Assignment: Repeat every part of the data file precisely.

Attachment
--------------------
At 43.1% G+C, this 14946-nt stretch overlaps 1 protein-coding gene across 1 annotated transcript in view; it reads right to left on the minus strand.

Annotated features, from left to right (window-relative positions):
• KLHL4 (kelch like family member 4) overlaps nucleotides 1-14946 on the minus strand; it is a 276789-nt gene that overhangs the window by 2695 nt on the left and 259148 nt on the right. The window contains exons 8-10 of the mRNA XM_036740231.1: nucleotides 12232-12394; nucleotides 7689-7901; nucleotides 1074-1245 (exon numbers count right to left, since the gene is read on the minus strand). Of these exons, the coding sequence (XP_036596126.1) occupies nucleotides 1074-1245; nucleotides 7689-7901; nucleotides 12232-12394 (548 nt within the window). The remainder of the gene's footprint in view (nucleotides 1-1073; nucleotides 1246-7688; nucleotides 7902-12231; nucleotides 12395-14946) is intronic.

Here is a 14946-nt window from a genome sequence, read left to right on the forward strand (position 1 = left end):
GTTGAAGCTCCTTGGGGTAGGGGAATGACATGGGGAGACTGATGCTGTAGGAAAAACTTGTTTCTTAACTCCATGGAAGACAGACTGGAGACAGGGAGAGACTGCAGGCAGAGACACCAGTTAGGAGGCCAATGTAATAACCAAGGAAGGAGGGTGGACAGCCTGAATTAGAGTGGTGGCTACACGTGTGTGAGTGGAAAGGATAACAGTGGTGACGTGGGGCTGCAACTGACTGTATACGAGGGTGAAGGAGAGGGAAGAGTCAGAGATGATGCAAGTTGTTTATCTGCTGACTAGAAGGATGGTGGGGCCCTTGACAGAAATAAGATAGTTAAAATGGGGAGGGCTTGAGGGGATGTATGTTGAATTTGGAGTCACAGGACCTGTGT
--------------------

At 43.1% G+C, this 14946-nt stretch overlaps 1 protein-coding gene across 1 annotated transcript in view; it reads right to left on the minus strand.

Annotated features, from left to right (window-relative positions):
• KLHL4 (kelch like family member 4) overlaps nucleotides 1-14946 on the minus strand; it is a 276789-nt gene that overhangs the window by 2695 nt on the left and 259148 nt on the right. The window contains exons 8-10 of the mRNA XM_036740231.1: nucleotides 12232-12394; nucleotides 7689-7901; nucleotides 1074-1245 (exon numbers count right to left, since the gene is read on the minus strand). Of these exons, the coding sequence (XP_036596126.1) occupies nucleotides 1074-1245; nucleotides 7689-7901; nucleotides 12232-12394 (548 nt within the window). The remainder of the gene's footprint in view (nucleotides 1-1073; nucleotides 1246-7688; nucleotides 7902-12231; nucleotides 12395-14946) is intronic.

Here is a 14946-nt window from a genome sequence, read left to right on the forward strand (position 1 = left end):
GTTGAAGCTCCTTGGGGTAGGGGAATGACATGGGGAGACTGATGCTGTAGGAAAAACTTGTTTCTTAACTCCATGGAAGACAGACTGGAGACAGGGAGAGACTGCAGGCAGAGACACCAGTTAGGAGGCCAATGTAATAACCAAGGAAGGAGGGTGGACAGCCTGAATTAGAGTGGTGGCTACACGTGTGTGAGTGGAAAGGATAACAGTGGTGACGTGGGGCTGCAACTGACTGTATACGAGGGTGAAGGAGAGGGAAGAGTCAGAGATGATGCAAGTTGTTTATCTGCTGACTAGAAGGATGGTGGGGCCCTTGACAGAAATAAGATAGTTAAAATGGGGAGGGCTTGAGGGGATGTATGTTGAATTTGGAGTCACAGGACCTGTGT